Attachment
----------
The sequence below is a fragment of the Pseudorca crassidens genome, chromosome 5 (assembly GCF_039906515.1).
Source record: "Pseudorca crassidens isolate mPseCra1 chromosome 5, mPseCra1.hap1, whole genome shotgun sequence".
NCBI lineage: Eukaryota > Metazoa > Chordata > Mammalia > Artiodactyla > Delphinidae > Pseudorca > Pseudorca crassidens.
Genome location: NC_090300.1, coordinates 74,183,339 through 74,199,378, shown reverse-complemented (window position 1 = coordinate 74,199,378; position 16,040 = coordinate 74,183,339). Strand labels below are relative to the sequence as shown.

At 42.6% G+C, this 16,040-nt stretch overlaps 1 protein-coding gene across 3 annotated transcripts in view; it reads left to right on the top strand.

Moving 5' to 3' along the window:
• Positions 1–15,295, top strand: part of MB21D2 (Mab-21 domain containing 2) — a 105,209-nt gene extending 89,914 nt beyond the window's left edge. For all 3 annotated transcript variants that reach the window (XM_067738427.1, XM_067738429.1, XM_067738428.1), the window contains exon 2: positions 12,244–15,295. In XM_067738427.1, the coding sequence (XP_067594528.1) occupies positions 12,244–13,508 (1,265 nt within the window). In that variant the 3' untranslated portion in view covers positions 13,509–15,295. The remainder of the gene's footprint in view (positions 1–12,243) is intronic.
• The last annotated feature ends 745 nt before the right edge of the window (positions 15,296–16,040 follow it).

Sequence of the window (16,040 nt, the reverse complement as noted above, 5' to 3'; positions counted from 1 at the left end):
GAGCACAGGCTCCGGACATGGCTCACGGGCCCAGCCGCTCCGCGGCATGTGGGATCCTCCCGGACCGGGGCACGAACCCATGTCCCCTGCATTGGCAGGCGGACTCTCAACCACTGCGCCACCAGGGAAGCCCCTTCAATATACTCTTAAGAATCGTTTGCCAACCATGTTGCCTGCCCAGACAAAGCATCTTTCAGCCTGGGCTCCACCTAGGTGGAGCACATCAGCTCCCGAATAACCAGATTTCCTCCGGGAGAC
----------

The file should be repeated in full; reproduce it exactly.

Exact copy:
The sequence below is a fragment of the Pseudorca crassidens genome, chromosome 5 (assembly GCF_039906515.1).
Source record: "Pseudorca crassidens isolate mPseCra1 chromosome 5, mPseCra1.hap1, whole genome shotgun sequence".
NCBI lineage: Eukaryota > Metazoa > Chordata > Mammalia > Artiodactyla > Delphinidae > Pseudorca > Pseudorca crassidens.
Genome location: NC_090300.1, coordinates 74,183,339 through 74,199,378, shown reverse-complemented (window position 1 = coordinate 74,199,378; position 16,040 = coordinate 74,183,339). Strand labels below are relative to the sequence as shown.

At 42.6% G+C, this 16,040-nt stretch overlaps 1 protein-coding gene across 3 annotated transcripts in view; it reads left to right on the top strand.

Moving 5' to 3' along the window:
• Positions 1–15,295, top strand: part of MB21D2 (Mab-21 domain containing 2) — a 105,209-nt gene extending 89,914 nt beyond the window's left edge. For all 3 annotated transcript variants that reach the window (XM_067738427.1, XM_067738429.1, XM_067738428.1), the window contains exon 2: positions 12,244–15,295. In XM_067738427.1, the coding sequence (XP_067594528.1) occupies positions 12,244–13,508 (1,265 nt within the window). In that variant the 3' untranslated portion in view covers positions 13,509–15,295. The remainder of the gene's footprint in view (positions 1–12,243) is intronic.
• The last annotated feature ends 745 nt before the right edge of the window (positions 15,296–16,040 follow it).

Sequence of the window (16,040 nt, the reverse complement as noted above, 5' to 3'; positions counted from 1 at the left end):
GAGCACAGGCTCCGGACATGGCTCACGGGCCCAGCCGCTCCGCGGCATGTGGGATCCTCCCGGACCGGGGCACGAACCCATGTCCCCTGCATTGGCAGGCGGACTCTCAACCACTGCGCCACCAGGGAAGCCCCTTCAATATACTCTTAAGAATCGTTTGCCAACCATGTTGCCTGCCCAGACAAAGCATCTTTCAGCCTGGGCTCCACCTAGGTGGAGCACATCAGCTCCCGAATAACCAGATTTCCTCCGGGAGAC